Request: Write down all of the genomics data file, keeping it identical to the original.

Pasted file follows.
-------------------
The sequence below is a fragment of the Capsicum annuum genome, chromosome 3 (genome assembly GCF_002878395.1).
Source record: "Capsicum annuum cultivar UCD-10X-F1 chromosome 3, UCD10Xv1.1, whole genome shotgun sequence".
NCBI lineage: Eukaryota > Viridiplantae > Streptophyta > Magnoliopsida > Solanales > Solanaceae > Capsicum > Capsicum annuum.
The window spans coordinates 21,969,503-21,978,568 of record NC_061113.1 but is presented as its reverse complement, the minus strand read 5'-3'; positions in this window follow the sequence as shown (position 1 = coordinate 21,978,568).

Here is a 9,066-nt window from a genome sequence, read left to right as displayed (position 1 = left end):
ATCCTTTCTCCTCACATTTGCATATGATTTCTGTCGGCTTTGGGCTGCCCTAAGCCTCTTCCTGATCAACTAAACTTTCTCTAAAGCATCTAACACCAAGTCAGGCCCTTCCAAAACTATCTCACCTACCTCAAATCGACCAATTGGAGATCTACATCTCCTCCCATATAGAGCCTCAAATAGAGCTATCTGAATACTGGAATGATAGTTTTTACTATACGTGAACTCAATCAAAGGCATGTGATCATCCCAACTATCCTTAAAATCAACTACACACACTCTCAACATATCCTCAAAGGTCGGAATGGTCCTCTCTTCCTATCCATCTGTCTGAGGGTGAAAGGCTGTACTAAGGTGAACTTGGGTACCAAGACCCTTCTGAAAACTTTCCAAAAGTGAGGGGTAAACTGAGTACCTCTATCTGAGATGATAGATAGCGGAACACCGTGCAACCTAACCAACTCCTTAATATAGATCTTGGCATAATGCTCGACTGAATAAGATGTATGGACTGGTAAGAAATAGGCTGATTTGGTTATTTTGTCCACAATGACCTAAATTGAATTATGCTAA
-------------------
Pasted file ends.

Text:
The sequence below is a fragment of the Capsicum annuum genome, chromosome 3 (genome assembly GCF_002878395.1).
Source record: "Capsicum annuum cultivar UCD-10X-F1 chromosome 3, UCD10Xv1.1, whole genome shotgun sequence".
NCBI lineage: Eukaryota > Viridiplantae > Streptophyta > Magnoliopsida > Solanales > Solanaceae > Capsicum > Capsicum annuum.
The window spans coordinates 21,969,503-21,978,568 of record NC_061113.1 but is presented as its reverse complement, the minus strand read 5'-3'; positions in this window follow the sequence as shown (position 1 = coordinate 21,978,568).

Here is a 9,066-nt window from a genome sequence, read left to right as displayed (position 1 = left end):
ATCCTTTCTCCTCACATTTGCATATGATTTCTGTCGGCTTTGGGCTGCCCTAAGCCTCTTCCTGATCAACTAAACTTTCTCTAAAGCATCTAACACCAAGTCAGGCCCTTCCAAAACTATCTCACCTACCTCAAATCGACCAATTGGAGATCTACATCTCCTCCCATATAGAGCCTCAAATAGAGCTATCTGAATACTGGAATGATAGTTTTTACTATACGTGAACTCAATCAAAGGCATGTGATCATCCCAACTATCCTTAAAATCAACTACACACACTCTCAACATATCCTCAAAGGTCGGAATGGTCCTCTCTTCCTATCCATCTGTCTGAGGGTGAAAGGCTGTACTAAGGTGAACTTGGGTACCAAGACCCTTCTGAAAACTTTCCAAAAGTGAGGGGTAAACTGAGTACCTCTATCTGAGATGATAGATAGCGGAACACCGTGCAACCTAACCAACTCCTTAATATAGATCTTGGCATAATGCTCGACTGAATAAGATGTATGGACTGGTAAGAAATAGGCTGATTTGGTTATTTTGTCCACAATGACCTAAATTGAATTATGCTAA